Bills start moving through committee; Corruption in Illinois

Illinois holds first virtual committee hearings to move legislation

Due to the pandemic a change was made to the rules of the House of Representatives for the 102nd General Assembly which would permit committee hearings to be held virtually via Zoom. Over the summer some subject matter and task force hearings were held via Zoom, but this week marked the first time that we met to consider legislation and hold committee votes. It was a very different experience than what we are used to.

On Tuesday I presented two bills in the Judiciary-Civil committee, chaired by Rep. Andre Thapedi. Even with the new format for the hearing, we had a good discussion and dialogue. House Bill 263 and House Bill 266 both deal with the way that guardians are assigned under the Guardians For Adults with Disabilities article of state law. Wednesday afternoon another of my bills, House Bill 285, advanced out of the State Government Administration committee. This bill would create a commemorative date in honor of the U.S. military veterans who were exposed to radiation from nuclear tests during the Cold War. The bills were approved by the committees unanimously and now go to the House floor for debate.

To ensure that the public can still participate in this important process of governing, the schedule of committee hearings is posted here, and the process for submitting witness testimony can be found here.

Study finds Illinois the second-most corrupt state government in the USA

It is no secret that Illinois state government has a long-standing corruption problem, with recent indictments and convictions of everyone from Governors and legislators to local officials and political power-brokers. It makes the failure of the state’s leaders to act decisively against corruption (such as by passing the ethics reforms bills which I and other Republicans have introduced) especially frustrating. Now we have a study from the University of Illinois at Chicago which demonstrates that Illinois’ state government is more corrupt that 48 of the other 49 states. Louisiana was the only state ranked worse.

The UIC study looked at the number of political-corruption convictions in each state and compared them with the state’s population. The five states which border Illinois all came in much lower. We have to stop delaying action on ethics reform and pass some meaningful bills this year. You can review the full UIC study here.

Visit to the high school in Pontiac

I was grateful for the opportunity to visit Pontiac Township High School and see their new tutoring program to help students stay engaged. While I was there I had a chance to talk with Superintendent Jon Kilgore, teacher Paul Ritter, Brian Enderli of the Pontiac Police Department.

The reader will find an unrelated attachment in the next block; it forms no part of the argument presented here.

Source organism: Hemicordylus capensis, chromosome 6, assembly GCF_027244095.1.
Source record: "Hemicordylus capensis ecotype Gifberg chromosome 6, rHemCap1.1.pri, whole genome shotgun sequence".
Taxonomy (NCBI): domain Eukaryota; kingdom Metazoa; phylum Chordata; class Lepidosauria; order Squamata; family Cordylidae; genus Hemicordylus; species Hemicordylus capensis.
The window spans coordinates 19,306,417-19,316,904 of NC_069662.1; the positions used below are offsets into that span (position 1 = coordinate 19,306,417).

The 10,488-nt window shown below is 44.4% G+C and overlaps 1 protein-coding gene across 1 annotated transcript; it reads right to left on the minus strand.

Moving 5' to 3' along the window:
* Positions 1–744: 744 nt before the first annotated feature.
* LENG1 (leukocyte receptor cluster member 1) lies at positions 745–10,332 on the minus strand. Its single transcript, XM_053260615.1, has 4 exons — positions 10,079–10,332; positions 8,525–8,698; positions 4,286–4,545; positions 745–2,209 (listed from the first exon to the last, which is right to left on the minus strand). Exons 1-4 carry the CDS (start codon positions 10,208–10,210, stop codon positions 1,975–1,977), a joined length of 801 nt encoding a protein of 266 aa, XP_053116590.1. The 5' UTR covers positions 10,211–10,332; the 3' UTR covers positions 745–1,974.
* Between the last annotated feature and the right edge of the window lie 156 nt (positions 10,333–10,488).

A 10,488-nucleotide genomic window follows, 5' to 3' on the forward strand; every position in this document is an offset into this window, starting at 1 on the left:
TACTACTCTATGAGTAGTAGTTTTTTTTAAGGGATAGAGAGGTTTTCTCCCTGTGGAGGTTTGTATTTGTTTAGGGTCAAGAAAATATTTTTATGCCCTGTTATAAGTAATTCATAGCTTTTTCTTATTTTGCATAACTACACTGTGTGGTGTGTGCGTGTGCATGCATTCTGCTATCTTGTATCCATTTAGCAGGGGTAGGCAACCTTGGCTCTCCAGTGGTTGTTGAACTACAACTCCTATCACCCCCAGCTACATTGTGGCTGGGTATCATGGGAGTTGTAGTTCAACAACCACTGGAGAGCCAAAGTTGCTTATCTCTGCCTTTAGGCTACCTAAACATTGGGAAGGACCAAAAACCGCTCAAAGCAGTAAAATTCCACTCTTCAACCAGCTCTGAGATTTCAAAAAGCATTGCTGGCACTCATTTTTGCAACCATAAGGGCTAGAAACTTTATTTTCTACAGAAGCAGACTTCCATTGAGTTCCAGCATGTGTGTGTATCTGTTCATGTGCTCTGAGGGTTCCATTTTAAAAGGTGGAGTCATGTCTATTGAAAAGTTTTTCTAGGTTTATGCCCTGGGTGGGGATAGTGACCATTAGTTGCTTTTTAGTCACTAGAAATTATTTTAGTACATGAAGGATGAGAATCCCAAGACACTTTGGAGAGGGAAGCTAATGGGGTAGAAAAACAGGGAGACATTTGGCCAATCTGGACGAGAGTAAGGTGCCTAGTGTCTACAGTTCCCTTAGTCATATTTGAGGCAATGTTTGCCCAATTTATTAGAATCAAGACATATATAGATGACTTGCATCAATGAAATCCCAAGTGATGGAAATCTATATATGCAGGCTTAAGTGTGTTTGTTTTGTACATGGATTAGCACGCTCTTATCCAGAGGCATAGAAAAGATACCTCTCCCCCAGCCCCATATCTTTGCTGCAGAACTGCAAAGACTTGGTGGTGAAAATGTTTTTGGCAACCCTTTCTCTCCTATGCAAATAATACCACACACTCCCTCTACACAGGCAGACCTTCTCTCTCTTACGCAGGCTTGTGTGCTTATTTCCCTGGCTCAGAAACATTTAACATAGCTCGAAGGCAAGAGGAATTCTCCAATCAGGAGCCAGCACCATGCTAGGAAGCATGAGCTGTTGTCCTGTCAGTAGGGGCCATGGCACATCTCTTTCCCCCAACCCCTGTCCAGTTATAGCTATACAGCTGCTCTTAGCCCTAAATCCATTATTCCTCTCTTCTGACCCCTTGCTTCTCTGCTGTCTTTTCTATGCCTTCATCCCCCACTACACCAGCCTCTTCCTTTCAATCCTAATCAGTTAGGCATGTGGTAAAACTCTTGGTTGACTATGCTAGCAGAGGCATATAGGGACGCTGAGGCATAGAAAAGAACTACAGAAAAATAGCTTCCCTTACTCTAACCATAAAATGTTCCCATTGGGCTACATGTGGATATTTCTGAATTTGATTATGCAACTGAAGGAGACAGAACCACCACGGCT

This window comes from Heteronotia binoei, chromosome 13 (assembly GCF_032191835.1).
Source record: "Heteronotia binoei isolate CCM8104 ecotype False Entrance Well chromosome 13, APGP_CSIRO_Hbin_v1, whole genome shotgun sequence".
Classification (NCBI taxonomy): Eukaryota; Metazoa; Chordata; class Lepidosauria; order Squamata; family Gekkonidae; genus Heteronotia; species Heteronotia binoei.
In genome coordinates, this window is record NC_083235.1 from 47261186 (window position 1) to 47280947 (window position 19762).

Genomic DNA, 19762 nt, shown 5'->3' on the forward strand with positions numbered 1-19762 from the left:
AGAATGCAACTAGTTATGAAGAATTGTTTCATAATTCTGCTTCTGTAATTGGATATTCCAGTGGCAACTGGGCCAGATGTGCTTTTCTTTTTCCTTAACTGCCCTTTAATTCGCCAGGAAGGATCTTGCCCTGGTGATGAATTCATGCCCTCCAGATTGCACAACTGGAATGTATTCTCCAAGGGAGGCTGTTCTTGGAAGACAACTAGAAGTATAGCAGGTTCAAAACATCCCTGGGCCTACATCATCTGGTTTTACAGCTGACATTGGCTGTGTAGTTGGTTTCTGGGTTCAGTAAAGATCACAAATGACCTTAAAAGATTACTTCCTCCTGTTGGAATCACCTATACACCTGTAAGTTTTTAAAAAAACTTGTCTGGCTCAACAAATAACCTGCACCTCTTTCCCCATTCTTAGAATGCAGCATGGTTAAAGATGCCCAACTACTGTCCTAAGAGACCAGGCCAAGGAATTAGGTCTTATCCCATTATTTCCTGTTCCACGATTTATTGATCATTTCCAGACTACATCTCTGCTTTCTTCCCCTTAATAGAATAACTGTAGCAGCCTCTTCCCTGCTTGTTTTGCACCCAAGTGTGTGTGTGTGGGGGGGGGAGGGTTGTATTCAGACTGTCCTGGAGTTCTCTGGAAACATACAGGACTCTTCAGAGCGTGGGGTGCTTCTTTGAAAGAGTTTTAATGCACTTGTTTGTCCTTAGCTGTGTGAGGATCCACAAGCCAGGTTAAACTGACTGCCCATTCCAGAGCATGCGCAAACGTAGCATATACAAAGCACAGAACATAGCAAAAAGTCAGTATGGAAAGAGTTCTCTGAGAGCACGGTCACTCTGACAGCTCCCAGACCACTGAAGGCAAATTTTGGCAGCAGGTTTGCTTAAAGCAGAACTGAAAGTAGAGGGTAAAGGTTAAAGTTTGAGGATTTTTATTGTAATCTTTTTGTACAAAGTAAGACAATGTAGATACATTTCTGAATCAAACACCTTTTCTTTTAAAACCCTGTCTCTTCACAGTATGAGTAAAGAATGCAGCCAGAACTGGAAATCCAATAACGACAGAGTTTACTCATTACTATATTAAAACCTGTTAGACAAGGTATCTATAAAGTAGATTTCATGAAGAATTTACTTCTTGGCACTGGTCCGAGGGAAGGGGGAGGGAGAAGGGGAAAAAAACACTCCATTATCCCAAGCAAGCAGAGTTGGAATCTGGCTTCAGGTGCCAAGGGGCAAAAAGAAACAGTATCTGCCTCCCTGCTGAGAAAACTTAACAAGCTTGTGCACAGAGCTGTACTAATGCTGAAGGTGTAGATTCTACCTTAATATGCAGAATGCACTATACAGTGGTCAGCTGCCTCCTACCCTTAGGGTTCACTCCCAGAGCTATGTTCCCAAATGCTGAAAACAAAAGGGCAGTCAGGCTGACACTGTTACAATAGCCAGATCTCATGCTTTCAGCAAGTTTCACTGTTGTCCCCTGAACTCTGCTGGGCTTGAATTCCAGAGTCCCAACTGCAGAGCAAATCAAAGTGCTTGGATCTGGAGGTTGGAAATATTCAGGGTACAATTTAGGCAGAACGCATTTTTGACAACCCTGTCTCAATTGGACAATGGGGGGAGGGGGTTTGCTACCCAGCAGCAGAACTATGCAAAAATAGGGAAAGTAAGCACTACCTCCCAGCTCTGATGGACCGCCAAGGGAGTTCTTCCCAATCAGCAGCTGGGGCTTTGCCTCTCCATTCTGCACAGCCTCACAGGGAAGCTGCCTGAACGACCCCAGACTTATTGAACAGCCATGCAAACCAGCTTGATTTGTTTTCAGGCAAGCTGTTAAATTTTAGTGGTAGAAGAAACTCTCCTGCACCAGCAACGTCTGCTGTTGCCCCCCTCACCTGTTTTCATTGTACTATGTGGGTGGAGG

This has been a difficult year for education, but our teachers and students are doing their best every day to rise to the challenge.

Calling for increased capacity at sporting events

Many of our local high school sports teams have re-started their seasons as coronavirus cases have declined in our area. But they are still playing in front of nearly empty stands instead of friends and family. Of course we are still a long way away from the days of seeing the bleachers packed with fans, but this week I joined with Illinois principals, superintendents, school boards, athletic directors and a bipartisan group of legislators in calling on the Governor and the Department of Public Health to allow up to 25% capacity of fans to attend local sporting events.

“We have learned from conversations with school officials involved with the planning and execution of hosting extracurricular activities that here have in fact not been major viral outbreaks resulting from allowing previously prohibited extracurricular activities. We believe this is due to the unprecedented effort of local school officials and athletes to take the steps necessary to keep everyone safe,” our letter states. “We feel that allowing fans at a capacity of 25% can be accomplished following stated guidelines for mask-wearing and appropriate social distancing of 6 feet.”

Click here to read the letter in its entirety.

How much do we owe?

As of the time of this writing, the State of Illinois owes $5,021,783,949 in unpaid bills to state vendors. One year ago, the backlog stood at $6.9 billion. This figure represents the amount of bills submitted to the office of the Comptroller and still awaiting payment. It does not include debts that can only be estimated, such as our unfunded pension liability which is subject to a wide range of factors and has been estimated to be more than $141 billion.

More news from around the state

The latest update from the Department of Public Health

University of Illinois saliva-based COVID-19 test gets FDA emergency use

Virus numbers may be leveling, but COVID-19 scams on the rise

Governor signs bill extending protections for first responders and frontline essential workers

1 week, 3 reps, one month pay? Mendoza seeks ‘exit bonus’ end

Nominations being accepted for Illinois Teacher of the Year

To get all the latest news and information from every Illinois state agency, visit the state’s newsfeed website at There you will find the latest press releases from state agencies. If you want to receive updates only from the agencies you select, you can sign up to receive state agency news alerts by going to and signing up for e-mail news updates.

For additional helpful resources, click here.

My district offices remain closed to in-person visits, but are still accessible by phone at (815) 432-0106 (Watseka) and (815) 844-9179 (Pontiac).